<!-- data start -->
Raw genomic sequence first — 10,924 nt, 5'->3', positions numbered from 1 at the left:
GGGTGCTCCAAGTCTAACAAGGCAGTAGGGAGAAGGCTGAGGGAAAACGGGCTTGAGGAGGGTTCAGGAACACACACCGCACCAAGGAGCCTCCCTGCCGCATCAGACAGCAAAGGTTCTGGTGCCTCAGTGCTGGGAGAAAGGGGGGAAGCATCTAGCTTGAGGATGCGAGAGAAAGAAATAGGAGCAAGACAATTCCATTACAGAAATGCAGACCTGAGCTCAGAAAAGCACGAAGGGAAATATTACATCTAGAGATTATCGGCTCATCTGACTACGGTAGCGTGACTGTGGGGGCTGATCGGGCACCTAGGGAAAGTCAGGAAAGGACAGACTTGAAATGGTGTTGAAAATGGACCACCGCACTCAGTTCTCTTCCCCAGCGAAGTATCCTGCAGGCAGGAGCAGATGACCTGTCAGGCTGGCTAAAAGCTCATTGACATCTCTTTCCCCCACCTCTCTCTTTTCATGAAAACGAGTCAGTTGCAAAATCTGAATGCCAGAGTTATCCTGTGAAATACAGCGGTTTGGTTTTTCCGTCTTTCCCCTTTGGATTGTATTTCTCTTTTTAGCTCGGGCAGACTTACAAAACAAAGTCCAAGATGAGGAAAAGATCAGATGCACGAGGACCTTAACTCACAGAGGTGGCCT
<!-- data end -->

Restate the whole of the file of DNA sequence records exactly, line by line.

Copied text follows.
Raw genomic sequence first — 10,924 nt, 5'->3', positions numbered from 1 at the left:
GGGTGCTCCAAGTCTAACAAGGCAGTAGGGAGAAGGCTGAGGGAAAACGGGCTTGAGGAGGGTTCAGGAACACACACCGCACCAAGGAGCCTCCCTGCCGCATCAGACAGCAAAGGTTCTGGTGCCTCAGTGCTGGGAGAAAGGGGGGAAGCATCTAGCTTGAGGATGCGAGAGAAAGAAATAGGAGCAAGACAATTCCATTACAGAAATGCAGACCTGAGCTCAGAAAAGCACGAAGGGAAATATTACATCTAGAGATTATCGGCTCATCTGACTACGGTAGCGTGACTGTGGGGGCTGATCGGGCACCTAGGGAAAGTCAGGAAAGGACAGACTTGAAATGGTGTTGAAAATGGACCACCGCACTCAGTTCTCTTCCCCAGCGAAGTATCCTGCAGGCAGGAGCAGATGACCTGTCAGGCTGGCTAAAAGCTCATTGACATCTCTTTCCCCCACCTCTCTCTTTTCATGAAAACGAGTCAGTTGCAAAATCTGAATGCCAGAGTTATCCTGTGAAATACAGCGGTTTGGTTTTTCCGTCTTTCCCCTTTGGATTGTATTTCTCTTTTTAGCTCGGGCAGACTTACAAAACAAAGTCCAAGATGAGGAAAAGATCAGATGCACGAGGACCTTAACTCACAGAGGTGGCCT